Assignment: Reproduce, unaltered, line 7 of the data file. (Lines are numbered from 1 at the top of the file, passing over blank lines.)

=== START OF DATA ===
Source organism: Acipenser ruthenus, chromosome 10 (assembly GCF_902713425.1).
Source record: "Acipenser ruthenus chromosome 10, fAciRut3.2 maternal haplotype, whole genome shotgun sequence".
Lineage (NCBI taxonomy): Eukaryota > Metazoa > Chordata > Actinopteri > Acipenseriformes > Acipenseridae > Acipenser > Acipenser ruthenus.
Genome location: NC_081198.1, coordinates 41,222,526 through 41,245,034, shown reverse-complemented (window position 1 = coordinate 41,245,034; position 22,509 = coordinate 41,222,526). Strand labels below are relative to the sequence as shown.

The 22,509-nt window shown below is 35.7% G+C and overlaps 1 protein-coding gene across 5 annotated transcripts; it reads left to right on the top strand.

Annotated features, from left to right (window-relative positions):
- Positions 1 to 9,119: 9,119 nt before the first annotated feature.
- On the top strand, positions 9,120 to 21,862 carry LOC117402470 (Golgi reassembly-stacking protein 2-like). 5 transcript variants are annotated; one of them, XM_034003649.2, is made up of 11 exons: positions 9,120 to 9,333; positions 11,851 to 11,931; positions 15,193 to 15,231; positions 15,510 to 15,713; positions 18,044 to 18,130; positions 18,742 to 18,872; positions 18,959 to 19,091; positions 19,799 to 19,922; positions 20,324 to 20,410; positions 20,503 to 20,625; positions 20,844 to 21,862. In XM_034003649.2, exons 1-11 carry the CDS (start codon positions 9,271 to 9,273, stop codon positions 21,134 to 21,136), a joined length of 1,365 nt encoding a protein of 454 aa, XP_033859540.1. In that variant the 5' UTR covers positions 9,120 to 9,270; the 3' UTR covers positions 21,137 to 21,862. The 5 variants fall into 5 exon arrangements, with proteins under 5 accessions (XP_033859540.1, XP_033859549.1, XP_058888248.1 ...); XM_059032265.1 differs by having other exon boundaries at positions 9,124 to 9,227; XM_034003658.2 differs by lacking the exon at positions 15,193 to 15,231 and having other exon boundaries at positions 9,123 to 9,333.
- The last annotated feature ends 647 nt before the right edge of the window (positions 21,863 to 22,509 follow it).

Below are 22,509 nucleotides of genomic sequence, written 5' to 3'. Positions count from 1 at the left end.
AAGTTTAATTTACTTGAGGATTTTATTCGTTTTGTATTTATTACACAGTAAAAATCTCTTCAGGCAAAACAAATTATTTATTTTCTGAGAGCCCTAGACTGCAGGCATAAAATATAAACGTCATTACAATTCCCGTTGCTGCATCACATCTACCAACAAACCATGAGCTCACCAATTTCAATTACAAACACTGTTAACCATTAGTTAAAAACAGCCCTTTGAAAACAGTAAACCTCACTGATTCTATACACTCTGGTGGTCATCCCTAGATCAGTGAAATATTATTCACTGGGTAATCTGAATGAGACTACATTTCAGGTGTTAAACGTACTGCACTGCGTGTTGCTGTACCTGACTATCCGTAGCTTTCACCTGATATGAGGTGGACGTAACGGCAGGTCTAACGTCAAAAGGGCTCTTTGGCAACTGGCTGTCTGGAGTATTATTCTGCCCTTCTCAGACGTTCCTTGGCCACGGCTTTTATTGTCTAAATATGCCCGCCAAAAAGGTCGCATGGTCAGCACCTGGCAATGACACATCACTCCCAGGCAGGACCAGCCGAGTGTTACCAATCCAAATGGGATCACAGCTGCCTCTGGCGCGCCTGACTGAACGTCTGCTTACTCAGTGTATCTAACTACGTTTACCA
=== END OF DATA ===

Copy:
- Positions 1 to 9,119: 9,119 nt before the first annotated feature.